Teaching Counting and Numbers 1-12

All English learners need to learn to hear, say, read, and write English numbers. Older English Language Learners probably already know how to count in one or more languages and understand numerical correspondence and math functions. Younger students need to learn numerical correspondence.

Begin by teaching 1-12 because each of these numbers have unique names that must be memorized. Use buttons, pennies, dice, dominoes, and classroom objects to practice counting. Since counting always begins with one, students often learn 1-6 very well. To balance their exposure to the higher numbers, practice counting backwards like a rocket countdown. This enables students to practice 7-12 more often.

Do not use hand gestures or fingers to represent numbers. Hand gestures are culturally specific and can be easily misunderstood. In some countries a closed fist means five, while in the U.S. we use an open hand with fingers spread.

The Number Chart above uses alliteration to aid the learning process. (two-tomatoes) Singing songs like 'Ten Shiny Pennies' (Ten little Indians tune) helps students learn numbers. Rhyming also helps students to remember, so you may want to use this revised nursery rhyme:

1, 2, Put on your shoes
3, 4. Shut the door
5, 6, Buy tickets
7, 8, Don't be late!
9, 10, The game/show begins.

11, 12, All is well

If you have a struggling student, try reverse teaching. Ask the student to teach you how to count in their language. As they teach, repeat the number in their language and in English. While you are learning numbers in their language, they are learning English numbers. Lastly, demonstrate your new vocabulary of numbers and let the student demonstrate theirs. This is a slow, but very successful and fun technique. I have learned to count in many languages!

Recently refugees from non-counting cultures have been arriving in the U.S. These languages use general words for quantity such as none, few, several, many, most, and all. These students need to learn one to one correspondence and counting. 

It appears that about half of the world's languages have unique names for 1-12 and the other half have unique names for 1-10. All of the languages use a combination of these initial numbers to express larger values. In English, 17 = seventeen (7 +10) and 74 = seventy-four (7 tens + 4). Likewise, in Swahili 17 = kumi na saba (10 + 7) and 74 = sabini na nne (7 tens + 4).

Reinforce your English learners’ new vocabulary by playing games such as 'Go Fish’ and ‘Concentration' with numbers. Playing board games with two dice is another great way to practice 1-12.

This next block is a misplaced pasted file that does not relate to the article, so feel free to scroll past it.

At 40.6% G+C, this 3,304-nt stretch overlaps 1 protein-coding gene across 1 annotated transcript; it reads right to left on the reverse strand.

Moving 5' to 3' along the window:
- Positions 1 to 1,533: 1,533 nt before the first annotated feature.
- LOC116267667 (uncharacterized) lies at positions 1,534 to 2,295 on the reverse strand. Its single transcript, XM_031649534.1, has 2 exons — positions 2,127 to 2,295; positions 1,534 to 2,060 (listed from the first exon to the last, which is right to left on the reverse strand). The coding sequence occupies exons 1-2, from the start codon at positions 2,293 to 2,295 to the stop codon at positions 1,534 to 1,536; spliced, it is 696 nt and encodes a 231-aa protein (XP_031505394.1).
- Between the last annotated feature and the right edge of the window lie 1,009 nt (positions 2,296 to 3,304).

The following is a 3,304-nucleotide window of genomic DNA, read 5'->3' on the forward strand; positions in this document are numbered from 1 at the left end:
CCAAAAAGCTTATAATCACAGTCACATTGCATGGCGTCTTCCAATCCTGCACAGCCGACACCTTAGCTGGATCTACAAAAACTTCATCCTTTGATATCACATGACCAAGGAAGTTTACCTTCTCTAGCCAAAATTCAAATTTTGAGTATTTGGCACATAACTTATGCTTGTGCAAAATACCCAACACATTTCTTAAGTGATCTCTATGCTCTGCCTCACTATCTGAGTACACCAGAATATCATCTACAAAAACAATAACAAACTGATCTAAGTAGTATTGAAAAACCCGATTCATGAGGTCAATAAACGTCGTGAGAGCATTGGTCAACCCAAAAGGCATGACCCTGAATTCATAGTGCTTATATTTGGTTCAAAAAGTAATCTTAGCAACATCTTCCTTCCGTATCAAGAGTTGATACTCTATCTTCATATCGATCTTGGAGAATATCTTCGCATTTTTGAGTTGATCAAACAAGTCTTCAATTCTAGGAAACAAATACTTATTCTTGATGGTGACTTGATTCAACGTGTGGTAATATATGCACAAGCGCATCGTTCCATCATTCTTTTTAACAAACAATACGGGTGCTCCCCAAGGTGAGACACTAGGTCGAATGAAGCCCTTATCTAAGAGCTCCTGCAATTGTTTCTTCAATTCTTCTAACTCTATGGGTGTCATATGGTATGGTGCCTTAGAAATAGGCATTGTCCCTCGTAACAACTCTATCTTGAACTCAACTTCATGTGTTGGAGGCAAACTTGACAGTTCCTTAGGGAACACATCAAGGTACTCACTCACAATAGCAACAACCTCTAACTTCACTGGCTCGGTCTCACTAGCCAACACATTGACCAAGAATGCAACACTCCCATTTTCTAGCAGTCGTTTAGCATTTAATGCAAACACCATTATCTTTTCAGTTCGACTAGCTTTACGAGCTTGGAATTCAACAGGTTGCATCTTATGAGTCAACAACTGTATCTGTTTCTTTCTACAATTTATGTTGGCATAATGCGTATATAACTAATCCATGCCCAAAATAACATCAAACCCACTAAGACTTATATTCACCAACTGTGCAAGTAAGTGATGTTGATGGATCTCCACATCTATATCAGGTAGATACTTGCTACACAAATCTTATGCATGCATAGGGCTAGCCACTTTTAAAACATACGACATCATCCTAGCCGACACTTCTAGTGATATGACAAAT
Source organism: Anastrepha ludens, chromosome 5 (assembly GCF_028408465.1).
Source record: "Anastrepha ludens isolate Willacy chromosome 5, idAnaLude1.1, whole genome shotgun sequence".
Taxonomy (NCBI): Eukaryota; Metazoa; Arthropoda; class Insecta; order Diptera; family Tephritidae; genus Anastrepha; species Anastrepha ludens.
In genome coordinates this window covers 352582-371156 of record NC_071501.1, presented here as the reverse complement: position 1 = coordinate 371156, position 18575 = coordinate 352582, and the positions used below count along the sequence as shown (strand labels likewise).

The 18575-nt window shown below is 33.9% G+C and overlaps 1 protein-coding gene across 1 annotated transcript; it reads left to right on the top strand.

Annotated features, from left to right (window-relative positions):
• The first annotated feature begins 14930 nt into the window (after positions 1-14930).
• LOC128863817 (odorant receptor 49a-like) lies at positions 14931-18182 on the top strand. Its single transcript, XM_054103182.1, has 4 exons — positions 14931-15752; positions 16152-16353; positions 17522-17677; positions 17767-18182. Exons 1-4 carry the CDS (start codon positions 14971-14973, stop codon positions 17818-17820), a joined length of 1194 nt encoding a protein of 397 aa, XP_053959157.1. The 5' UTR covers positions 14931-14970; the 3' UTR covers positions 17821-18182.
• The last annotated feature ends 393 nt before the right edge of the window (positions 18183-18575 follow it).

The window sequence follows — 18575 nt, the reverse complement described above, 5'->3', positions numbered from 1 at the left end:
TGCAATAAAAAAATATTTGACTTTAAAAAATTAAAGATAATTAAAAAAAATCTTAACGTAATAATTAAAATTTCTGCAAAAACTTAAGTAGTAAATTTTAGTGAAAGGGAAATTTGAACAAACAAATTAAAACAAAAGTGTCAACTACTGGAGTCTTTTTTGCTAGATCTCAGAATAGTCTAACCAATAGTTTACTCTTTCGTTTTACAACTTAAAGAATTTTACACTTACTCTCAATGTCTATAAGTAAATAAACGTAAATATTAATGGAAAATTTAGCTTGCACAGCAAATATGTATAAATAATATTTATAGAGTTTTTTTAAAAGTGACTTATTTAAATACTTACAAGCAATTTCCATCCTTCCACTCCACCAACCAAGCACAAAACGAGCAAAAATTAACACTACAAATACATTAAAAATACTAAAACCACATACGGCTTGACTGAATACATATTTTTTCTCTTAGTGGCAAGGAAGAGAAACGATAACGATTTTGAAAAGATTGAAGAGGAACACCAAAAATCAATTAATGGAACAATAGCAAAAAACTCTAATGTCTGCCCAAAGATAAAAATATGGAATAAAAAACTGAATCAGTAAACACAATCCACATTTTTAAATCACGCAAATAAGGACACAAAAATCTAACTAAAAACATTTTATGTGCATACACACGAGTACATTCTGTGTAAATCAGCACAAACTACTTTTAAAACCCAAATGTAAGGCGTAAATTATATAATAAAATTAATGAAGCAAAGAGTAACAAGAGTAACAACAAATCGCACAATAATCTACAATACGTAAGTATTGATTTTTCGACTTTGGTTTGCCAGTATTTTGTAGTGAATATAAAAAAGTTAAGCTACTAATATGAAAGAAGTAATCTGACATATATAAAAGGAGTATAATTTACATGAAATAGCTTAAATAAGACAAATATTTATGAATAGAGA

Numerals, the graphic representations for a number, vary throughout the world. If an English learner uses different numerals or is pre-literate, they need to learn how to read and write English numerals. I teach handwriting by type of stroke. Straight lines: 1, 4, 7. Counterclockwise: 0, 9, 6, 8, and clockwise 2, 3, 5. You may have to teach not to put a flag or foot on one or a dash through seven.

Many students are confused by the print version of the numbers 1, 4, 9. Teach that printed numbers and letters are different from handwritten ones. Using a font such as KG Handwriting with the correct handwritten forms, is great for creating worksheets. 

Once the first twelve numbers have been mastered, teach how to apply this new vocabulary using the practical life skills of phone numbers, money, time and dates. For phone numbers, have students take turns writing a classmate’s phone numbers on the board. This way everyone gets to hear, say, and write numbers. Students can also do a class survey which gives practice asking questions, “What's your phone number?” and answering questions, “My phone number is …” These two exercises provide speaking, listening, reading, and writing practice. When teaching about money, begin with the value of  dollar bills first and coins second. Students who come from countries that do not mint coins, find coins challenging to learn. When teaching about time, begin with the hours using both digital and analog clocks. In addition, teach about the dates using the numeric values for the months (June = 6). These four life skills (phone numbers, money, time, and dates) give English learners many practical ways to use their numbers vocabulary.

Lastly, English learners must learn to spell numbers. This can be taught with flash cards and worksheets. Preliterate ESL students require more practice for both handwriting and spelling than literate students. In addition, higher level ESL students should be taught formal writing requires numbers one through ten to be spelled, while numbers 11 and greater can be written as numerals.

Teaching teens and higher numbers is addressed in another article. I’d love to hear about your ideas and methods of teaching numbers.

Happy teaching!

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